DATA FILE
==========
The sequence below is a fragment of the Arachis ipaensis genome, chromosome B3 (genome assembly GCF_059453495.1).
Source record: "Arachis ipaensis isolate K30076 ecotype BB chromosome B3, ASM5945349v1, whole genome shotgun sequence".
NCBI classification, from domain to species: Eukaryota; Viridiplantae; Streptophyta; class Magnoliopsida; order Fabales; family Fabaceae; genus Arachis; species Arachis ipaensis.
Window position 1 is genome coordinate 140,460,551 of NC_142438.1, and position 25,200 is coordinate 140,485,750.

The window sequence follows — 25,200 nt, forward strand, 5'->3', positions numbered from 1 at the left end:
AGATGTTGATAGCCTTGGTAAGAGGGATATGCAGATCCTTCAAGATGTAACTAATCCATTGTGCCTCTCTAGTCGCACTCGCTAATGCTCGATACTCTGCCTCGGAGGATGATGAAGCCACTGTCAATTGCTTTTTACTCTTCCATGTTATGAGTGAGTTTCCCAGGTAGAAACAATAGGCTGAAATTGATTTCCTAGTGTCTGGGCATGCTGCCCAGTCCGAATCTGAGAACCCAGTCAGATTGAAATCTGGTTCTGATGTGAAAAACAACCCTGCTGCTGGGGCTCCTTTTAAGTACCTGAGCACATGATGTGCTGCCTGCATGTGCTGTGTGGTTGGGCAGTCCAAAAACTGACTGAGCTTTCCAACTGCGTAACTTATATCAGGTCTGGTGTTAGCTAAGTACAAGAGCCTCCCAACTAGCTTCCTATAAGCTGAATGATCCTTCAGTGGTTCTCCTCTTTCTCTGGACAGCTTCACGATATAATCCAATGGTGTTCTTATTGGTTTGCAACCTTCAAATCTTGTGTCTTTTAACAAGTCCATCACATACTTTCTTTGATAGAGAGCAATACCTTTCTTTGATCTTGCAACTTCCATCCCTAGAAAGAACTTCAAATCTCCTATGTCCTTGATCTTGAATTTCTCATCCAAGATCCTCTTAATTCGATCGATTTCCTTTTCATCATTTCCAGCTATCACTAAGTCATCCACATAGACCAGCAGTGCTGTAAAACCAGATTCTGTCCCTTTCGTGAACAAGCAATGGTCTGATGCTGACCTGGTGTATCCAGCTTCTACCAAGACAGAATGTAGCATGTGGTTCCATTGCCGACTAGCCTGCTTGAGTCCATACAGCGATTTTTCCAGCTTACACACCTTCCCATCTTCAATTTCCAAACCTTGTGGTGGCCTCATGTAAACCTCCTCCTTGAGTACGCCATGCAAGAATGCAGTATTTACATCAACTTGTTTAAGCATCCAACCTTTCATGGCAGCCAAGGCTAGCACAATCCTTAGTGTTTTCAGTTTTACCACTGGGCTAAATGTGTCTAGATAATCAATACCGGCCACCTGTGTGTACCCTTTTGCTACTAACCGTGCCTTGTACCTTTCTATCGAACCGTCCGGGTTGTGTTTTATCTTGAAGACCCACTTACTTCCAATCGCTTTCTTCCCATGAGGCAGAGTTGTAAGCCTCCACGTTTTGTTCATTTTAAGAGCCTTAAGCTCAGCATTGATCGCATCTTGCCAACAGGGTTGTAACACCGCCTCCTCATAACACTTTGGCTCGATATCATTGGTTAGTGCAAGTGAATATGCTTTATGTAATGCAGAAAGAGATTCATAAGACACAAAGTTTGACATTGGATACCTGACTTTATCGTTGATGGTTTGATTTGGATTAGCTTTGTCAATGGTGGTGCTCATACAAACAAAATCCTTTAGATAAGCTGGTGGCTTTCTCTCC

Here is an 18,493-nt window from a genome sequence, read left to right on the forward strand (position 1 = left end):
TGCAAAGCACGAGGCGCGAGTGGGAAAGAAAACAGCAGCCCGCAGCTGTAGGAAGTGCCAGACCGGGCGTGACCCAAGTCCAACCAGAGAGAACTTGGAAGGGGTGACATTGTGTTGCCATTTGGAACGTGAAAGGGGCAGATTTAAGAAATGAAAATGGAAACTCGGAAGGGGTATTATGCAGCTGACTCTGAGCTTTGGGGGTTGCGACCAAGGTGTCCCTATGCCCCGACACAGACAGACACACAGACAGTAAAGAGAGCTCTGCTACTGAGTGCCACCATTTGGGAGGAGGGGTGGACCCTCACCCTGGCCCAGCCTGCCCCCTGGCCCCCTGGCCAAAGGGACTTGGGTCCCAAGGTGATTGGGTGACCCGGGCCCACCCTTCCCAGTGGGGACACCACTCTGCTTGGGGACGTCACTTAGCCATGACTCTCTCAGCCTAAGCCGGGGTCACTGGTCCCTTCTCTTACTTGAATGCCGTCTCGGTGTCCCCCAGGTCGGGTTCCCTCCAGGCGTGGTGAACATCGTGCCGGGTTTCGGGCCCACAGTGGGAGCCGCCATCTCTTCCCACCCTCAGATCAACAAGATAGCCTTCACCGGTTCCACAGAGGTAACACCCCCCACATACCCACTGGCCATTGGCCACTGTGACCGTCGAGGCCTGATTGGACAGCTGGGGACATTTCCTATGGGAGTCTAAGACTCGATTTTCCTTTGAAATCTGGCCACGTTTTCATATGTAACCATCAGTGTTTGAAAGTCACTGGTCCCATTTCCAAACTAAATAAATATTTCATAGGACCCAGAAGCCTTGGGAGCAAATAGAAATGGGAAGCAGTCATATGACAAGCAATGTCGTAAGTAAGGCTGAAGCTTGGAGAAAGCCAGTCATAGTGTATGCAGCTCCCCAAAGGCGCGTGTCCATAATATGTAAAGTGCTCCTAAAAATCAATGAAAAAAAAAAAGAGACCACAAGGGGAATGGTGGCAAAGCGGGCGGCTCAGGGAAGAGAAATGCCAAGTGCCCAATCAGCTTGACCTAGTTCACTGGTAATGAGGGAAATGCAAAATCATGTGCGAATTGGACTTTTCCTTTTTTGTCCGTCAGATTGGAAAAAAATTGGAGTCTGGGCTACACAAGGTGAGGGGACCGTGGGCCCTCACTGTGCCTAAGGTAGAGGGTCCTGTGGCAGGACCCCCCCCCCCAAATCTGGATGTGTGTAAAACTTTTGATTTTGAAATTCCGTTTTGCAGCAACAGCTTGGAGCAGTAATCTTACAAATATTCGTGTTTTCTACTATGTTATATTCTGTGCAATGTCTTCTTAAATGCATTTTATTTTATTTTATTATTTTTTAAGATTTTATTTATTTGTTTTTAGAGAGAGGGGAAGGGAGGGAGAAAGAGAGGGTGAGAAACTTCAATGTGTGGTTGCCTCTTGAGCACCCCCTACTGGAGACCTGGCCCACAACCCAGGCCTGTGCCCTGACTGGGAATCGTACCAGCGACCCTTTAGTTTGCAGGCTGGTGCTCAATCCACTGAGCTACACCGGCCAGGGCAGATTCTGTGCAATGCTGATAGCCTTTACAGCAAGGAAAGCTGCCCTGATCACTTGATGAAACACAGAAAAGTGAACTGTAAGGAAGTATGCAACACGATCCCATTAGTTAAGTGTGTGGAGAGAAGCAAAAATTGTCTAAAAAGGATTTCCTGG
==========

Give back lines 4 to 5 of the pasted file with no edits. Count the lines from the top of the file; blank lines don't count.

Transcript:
Window position 1 is genome coordinate 140,460,551 of NC_142438.1, and position 25,200 is coordinate 140,485,750.

The window sequence follows — 25,200 nt, forward strand, 5'->3', positions numbered from 1 at the left end: